Fetal development of the pulley for muscle insertion tendons: A review and new findings related to the tensor tympani tendon

Jose Francisco Rodríguez-Vázquez, Yohei Honkura, Yukio Katori, Gen Murakami, Hiroshi Abe

Research output: Contribution to journalArticlepeer-review

4 Citations (Scopus)


The existence of hard tissue pulleys that act to change the direction of a muscle insertion tendon is well known in the human body. These include (1) the trochlea for the extraocular obliquus superior muscle, (2) the pterygoid hamulus for the tensor veli palatini muscle, (3) the deep sulcus on the plantar aspect of the cuboid bone for the peroneus longus tendon, (4) the lesser sciatic notch for the obturator internus muscle, and (5) the bony trochleariformis process for the tensor tympani muscle tendon. In addition, (6) the stapedius muscle tendon shows a lesser or greater angulation at the pyramidal eminence of the temporal bone. Our recent studies have shown that the development of pulleys Nos. 1 and 2 can be explained by a change in the topographical relationship between the pulley and the tendon, that of pulley No. 3 by the rapidly growing calcaneus pushing the tendon, and that of pulley No. 4 by migration of the insertion along the sciatic nerve and gluteus medius tendon. Therefore, in Nos. 1–4, an initially direct tendon curves secondarily and obtains an attachment to the pulley. In case No. 6, the terminal part of the stapedius tendon originates secondarily from the interzone mesenchymal tissue of the incudostapedial joint. In the case of pulley No. 5, we newly demonstrated that its initial phase of development was similar to No. 6, but the tensor tympani tendon achieved a right-angled turn under guidance by a specific fibrous tissue and it migrated along the growing malleus manubrium.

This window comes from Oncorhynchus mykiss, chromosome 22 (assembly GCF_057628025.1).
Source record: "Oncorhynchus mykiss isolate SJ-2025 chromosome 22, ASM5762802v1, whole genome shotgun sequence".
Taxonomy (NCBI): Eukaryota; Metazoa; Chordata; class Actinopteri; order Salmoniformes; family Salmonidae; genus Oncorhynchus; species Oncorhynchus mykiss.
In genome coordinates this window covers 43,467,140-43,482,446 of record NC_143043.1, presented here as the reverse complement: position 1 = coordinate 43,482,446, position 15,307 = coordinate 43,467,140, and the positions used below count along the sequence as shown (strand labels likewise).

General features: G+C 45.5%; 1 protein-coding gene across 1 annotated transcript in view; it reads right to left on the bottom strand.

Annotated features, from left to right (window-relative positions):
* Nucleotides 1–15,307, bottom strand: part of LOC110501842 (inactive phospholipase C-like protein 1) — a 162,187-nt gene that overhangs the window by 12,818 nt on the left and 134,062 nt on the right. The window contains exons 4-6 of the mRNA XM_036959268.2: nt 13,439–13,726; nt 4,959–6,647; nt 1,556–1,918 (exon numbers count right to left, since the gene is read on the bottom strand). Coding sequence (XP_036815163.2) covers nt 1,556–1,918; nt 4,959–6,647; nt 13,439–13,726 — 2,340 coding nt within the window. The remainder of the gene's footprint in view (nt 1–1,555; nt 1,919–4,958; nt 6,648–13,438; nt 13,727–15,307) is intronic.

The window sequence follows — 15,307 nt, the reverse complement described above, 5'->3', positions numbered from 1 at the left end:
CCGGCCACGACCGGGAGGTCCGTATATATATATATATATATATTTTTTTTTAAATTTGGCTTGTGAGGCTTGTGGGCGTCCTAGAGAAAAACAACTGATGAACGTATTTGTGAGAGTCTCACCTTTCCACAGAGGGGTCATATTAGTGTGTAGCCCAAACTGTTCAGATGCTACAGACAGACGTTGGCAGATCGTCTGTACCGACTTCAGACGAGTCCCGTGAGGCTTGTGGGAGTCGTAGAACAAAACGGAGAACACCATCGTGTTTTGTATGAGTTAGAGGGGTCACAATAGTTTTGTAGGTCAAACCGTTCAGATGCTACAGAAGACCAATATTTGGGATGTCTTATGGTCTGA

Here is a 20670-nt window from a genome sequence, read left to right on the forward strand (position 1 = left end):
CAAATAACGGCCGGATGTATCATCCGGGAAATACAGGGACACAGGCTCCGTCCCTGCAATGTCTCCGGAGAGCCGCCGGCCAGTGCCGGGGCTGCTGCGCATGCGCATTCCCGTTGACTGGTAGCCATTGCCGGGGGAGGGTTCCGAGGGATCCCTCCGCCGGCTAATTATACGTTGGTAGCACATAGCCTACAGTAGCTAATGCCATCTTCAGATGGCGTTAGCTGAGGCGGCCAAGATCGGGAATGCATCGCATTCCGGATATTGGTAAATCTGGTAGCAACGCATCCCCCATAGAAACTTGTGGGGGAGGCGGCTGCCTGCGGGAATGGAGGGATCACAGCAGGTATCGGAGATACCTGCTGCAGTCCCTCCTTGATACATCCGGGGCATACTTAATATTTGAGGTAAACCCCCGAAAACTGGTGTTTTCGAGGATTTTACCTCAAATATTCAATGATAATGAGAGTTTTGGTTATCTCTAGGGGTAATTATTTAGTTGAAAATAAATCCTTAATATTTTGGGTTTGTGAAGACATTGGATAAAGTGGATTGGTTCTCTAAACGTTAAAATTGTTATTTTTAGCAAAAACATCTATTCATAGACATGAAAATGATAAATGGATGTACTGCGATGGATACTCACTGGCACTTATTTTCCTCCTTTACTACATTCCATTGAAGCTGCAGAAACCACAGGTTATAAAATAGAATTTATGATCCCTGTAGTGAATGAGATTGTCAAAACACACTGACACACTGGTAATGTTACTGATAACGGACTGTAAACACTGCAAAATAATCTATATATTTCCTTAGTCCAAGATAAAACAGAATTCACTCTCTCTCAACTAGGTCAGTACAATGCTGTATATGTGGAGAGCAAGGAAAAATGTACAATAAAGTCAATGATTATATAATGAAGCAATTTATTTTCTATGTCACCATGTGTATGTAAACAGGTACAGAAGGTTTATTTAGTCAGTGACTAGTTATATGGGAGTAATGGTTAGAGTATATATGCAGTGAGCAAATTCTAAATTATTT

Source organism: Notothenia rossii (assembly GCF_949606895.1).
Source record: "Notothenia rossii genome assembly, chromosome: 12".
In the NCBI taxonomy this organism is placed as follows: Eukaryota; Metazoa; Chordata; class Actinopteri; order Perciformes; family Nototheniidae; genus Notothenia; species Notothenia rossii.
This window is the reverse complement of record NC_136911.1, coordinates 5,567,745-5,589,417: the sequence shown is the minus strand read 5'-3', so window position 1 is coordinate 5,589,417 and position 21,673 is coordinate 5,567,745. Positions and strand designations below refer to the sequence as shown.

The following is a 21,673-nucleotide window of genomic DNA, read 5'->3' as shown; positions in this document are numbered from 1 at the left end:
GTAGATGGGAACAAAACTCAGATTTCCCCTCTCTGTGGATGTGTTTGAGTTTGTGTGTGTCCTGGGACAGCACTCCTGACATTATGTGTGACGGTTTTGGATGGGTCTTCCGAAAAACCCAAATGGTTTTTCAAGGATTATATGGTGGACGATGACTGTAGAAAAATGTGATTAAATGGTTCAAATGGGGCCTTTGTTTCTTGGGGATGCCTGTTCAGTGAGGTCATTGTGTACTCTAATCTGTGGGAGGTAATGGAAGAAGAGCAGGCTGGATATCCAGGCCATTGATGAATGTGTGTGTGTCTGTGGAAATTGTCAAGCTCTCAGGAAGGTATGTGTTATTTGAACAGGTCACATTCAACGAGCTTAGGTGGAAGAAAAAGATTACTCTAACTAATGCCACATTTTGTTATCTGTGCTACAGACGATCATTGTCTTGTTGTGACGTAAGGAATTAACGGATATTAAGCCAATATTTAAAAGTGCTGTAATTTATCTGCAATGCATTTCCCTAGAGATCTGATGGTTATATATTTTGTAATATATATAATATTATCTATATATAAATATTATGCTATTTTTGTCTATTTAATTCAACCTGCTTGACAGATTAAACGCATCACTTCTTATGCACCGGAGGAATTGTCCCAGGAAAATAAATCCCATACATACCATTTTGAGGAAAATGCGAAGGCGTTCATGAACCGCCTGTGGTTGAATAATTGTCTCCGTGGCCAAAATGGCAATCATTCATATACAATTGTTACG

Original languageEnglish
Pages (from-to)1-10
Number of pages10
JournalAnnals of Anatomy
Publication statusPublished - 2017 Jan 1
Externally publishedYes


  • Development
  • Human fetus
  • Pulley
  • Tendon
  • Tensor tympani

ASJC Scopus subject areas

  • Anatomy
  • Developmental Biology


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